A St. Louis Park man who investigators say left his family four years ago to join the terrorist group Islamic State, or ISIS, has turned up in a Syrian prison.
Abdelhamid Al-Madioum is a U.S. citizen born in Morocco. In the summer of 2015, while on break from studying computer science at Normandale Community College, he went with his parents on a two-month vacation to Morocco.
Al-Madioum socialized with family members on July 7 and then slipped away early the next morning, taking only his cellphone and passport, according to federal documents. The young man — who was 18 at the time — caught an 8:25 a.m. flight from Casablanca to Istanbul. Turkey is a common point of departure for aspiring ISIS fighters.
His family made unsuccessful attempts to contact him by text and social media, and soon went to a U.S. consulate in Morocco, where they asked for help from the FBI.
They told investigators that their son had seemed even more preoccupied than usual with his phone, and agreed to a search of their home in St. Louis Park.
Two weeks before the Al-Madioum family returned from Morocco, agents went to their house and made copies of four laptops and two external hard drives.
According to the search warrant, the FBI also found handwritten notes in Al-Madioum’s desk, including a flow chart of how he planned to transfer money through various accounts, as well as a rehearsed story for getting past Turkish border guards. Agents also allegedly found a sketch of an ISIS flag.
The family said Al-Madioum called them in late August 2015 and claimed to be working at a hospital in Mosul, Iraq — a city that was under ISIS control at that time.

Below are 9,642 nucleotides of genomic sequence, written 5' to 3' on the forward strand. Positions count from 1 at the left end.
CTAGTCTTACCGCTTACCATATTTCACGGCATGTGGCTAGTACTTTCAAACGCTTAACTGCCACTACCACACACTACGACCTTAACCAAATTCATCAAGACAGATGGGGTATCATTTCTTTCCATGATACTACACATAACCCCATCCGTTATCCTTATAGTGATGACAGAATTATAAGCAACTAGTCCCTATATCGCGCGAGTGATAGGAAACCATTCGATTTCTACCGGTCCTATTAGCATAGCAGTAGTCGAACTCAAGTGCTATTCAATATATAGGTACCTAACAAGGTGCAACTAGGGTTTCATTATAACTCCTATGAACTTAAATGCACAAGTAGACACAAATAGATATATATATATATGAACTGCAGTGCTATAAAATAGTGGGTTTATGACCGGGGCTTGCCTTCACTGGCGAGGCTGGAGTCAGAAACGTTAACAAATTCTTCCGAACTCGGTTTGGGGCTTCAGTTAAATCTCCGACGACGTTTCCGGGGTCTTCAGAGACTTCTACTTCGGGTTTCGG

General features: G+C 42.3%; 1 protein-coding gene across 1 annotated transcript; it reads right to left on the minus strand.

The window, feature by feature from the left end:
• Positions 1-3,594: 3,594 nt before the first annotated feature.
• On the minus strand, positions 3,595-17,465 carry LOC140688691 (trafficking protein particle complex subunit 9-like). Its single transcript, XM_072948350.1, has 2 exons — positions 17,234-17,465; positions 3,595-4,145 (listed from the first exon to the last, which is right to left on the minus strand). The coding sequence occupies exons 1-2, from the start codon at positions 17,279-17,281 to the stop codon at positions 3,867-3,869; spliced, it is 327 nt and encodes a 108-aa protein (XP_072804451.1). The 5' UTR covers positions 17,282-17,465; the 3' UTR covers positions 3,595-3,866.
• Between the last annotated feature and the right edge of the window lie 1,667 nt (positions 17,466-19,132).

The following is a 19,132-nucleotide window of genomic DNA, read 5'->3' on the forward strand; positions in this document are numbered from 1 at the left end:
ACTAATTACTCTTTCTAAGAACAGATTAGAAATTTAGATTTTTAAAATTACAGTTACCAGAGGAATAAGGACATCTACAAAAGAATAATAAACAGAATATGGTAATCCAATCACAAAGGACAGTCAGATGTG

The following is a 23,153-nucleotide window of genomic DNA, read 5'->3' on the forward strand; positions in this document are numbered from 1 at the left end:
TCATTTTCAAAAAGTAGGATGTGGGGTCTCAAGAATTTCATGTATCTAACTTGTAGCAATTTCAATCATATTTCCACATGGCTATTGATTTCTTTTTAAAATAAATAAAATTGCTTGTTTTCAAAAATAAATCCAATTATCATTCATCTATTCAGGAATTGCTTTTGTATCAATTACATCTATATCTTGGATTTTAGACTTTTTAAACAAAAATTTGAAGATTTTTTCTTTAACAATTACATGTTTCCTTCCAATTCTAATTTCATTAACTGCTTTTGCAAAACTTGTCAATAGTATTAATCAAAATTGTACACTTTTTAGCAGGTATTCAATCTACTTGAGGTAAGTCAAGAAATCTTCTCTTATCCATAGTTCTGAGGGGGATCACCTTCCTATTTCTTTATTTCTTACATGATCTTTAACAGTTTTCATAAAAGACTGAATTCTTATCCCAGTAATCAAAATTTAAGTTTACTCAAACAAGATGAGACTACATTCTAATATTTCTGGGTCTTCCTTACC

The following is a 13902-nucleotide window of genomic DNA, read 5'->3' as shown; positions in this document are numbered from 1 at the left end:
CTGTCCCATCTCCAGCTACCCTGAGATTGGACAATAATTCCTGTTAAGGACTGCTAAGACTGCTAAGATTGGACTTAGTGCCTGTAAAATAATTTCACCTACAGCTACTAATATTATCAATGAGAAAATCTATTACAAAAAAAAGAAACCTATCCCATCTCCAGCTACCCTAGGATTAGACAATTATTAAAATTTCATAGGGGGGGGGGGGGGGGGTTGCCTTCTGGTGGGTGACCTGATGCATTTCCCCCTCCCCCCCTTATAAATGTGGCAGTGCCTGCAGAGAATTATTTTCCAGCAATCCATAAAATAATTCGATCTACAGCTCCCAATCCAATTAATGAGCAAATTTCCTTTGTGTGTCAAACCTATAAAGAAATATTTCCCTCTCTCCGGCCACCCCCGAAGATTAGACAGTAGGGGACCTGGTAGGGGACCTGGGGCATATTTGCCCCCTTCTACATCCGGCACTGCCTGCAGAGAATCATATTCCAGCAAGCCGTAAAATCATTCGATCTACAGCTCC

It’s not clear if they ever heard from him after that. Al-Madioum has not been charged with a crime in the United States. And a person who answered a Minnesota phone number listed for his mother declined to comment.
But reporter Holly Williams of CBS News did make contact with Al-Madioum. In a segment that aired Tuesday, Williams says she was granted rare access to a prison in northeastern Syria that was overcrowded with alleged ISIS fighters.
Wearing an orange jumpsuit and missing his right arm, Al-Madioum said he was recruited through a Twitter contact.
"He said, 'Do you want to speak to someone in ISIS?' I said, 'Yeah, of course.'"
Al-Madioum told Williams that propaganda videos led him to believe ISIS was helping Muslims, and he didn’t believe news of the group’s atrocities.
Al-Madioum: “To be honest, I was kind of a conspiracy theorist a little bit.”
Williams: “Yeah, but it’s a terrorist organization, Abdel, it’s a terrorist organization that’s carried out attacks.”
Al-Madioum: “Here’s the thing, people like me that see this, first of all, really don’t believe the news.”
Al-Madioum told Williams that FBI agents interrogated him. MPR News was not able to independently verify that.
Williams noted in her report that she was not sure if Al-Madioum was able to speak freely during their interview.
It’s not certain if Al-Madioum will be able to leave the Syrian prison any time soon. Americans who aid foreign terrorist organizations can face lengthy sentences in the U.S.
In 2016, a federal judge in Minneapolis sentenced nine Twin Cities men who were convicted of trying to join ISIS. None had managed to make it out of the United States. But the group's leader — Guled Omar — is serving 35 years in prison.